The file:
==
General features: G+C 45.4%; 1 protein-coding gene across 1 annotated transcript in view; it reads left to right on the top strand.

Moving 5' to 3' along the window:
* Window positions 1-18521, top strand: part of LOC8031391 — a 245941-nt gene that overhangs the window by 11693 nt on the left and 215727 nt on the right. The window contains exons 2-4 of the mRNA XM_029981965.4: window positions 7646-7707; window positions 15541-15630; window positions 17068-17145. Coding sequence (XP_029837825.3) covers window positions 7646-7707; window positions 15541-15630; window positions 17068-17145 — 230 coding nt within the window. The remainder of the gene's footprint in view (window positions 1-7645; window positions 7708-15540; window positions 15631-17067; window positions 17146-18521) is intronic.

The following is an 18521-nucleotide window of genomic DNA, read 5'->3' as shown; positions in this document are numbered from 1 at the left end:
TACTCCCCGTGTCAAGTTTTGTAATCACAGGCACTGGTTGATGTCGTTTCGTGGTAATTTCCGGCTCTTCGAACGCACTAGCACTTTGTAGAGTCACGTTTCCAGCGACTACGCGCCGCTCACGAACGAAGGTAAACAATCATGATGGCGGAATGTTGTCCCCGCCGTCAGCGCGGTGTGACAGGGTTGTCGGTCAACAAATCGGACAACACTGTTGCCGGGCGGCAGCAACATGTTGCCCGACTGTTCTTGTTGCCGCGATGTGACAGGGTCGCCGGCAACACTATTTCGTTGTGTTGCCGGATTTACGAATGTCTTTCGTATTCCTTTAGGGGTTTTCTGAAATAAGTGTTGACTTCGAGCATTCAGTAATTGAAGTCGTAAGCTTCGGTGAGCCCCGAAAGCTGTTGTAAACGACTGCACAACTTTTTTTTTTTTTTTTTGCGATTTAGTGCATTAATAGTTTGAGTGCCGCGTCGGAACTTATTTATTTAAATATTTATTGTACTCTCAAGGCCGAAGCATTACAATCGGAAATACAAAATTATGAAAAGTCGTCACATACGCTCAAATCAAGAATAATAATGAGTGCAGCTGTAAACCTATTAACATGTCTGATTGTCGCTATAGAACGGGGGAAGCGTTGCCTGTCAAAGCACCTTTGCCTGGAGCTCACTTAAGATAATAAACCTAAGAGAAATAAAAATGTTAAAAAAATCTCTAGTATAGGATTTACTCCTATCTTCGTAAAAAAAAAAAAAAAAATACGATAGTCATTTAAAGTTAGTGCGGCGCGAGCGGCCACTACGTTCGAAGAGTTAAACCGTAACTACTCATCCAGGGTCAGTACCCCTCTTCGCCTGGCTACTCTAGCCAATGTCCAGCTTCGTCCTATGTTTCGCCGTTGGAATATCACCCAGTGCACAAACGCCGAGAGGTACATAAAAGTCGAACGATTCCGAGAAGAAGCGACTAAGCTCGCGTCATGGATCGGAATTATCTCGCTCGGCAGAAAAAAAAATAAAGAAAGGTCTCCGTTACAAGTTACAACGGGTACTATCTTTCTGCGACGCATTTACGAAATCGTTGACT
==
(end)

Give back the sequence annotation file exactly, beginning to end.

General features: G+C 45.4%; 1 protein-coding gene across 1 annotated transcript in view; it reads left to right on the top strand.

Moving 5' to 3' along the window:
* Window positions 1-18521, top strand: part of LOC8031391 — a 245941-nt gene that overhangs the window by 11693 nt on the left and 215727 nt on the right. The window contains exons 2-4 of the mRNA XM_029981965.4: window positions 7646-7707; window positions 15541-15630; window positions 17068-17145. Coding sequence (XP_029837825.3) covers window positions 7646-7707; window positions 15541-15630; window positions 17068-17145 — 230 coding nt within the window. The remainder of the gene's footprint in view (window positions 1-7645; window positions 7708-15540; window positions 15631-17067; window positions 17146-18521) is intronic.

The following is an 18521-nucleotide window of genomic DNA, read 5'->3' as shown; positions in this document are numbered from 1 at the left end:
TACTCCCCGTGTCAAGTTTTGTAATCACAGGCACTGGTTGATGTCGTTTCGTGGTAATTTCCGGCTCTTCGAACGCACTAGCACTTTGTAGAGTCACGTTTCCAGCGACTACGCGCCGCTCACGAACGAAGGTAAACAATCATGATGGCGGAATGTTGTCCCCGCCGTCAGCGCGGTGTGACAGGGTTGTCGGTCAACAAATCGGACAACACTGTTGCCGGGCGGCAGCAACATGTTGCCCGACTGTTCTTGTTGCCGCGATGTGACAGGGTCGCCGGCAACACTATTTCGTTGTGTTGCCGGATTTACGAATGTCTTTCGTATTCCTTTAGGGGTTTTCTGAAATAAGTGTTGACTTCGAGCATTCAGTAATTGAAGTCGTAAGCTTCGGTGAGCCCCGAAAGCTGTTGTAAACGACTGCACAACTTTTTTTTTTTTTTTTTGCGATTTAGTGCATTAATAGTTTGAGTGCCGCGTCGGAACTTATTTATTTAAATATTTATTGTACTCTCAAGGCCGAAGCATTACAATCGGAAATACAAAATTATGAAAAGTCGTCACATACGCTCAAATCAAGAATAATAATGAGTGCAGCTGTAAACCTATTAACATGTCTGATTGTCGCTATAGAACGGGGGAAGCGTTGCCTGTCAAAGCACCTTTGCCTGGAGCTCACTTAAGATAATAAACCTAAGAGAAATAAAAATGTTAAAAAAATCTCTAGTATAGGATTTACTCCTATCTTCGTAAAAAAAAAAAAAAAAATACGATAGTCATTTAAAGTTAGTGCGGCGCGAGCGGCCACTACGTTCGAAGAGTTAAACCGTAACTACTCATCCAGGGTCAGTACCCCTCTTCGCCTGGCTACTCTAGCCAATGTCCAGCTTCGTCCTATGTTTCGCCGTTGGAATATCACCCAGTGCACAAACGCCGAGAGGTACATAAAAGTCGAACGATTCCGAGAAGAAGCGACTAAGCTCGCGTCATGGATCGGAATTATCTCGCTCGGCAGAAAAAAAAATAAAGAAAGGTCTCCGTTACAAGTTACAACGGGTACTATCTTTCTGCGACGCATTTACGAAATCGTTGACT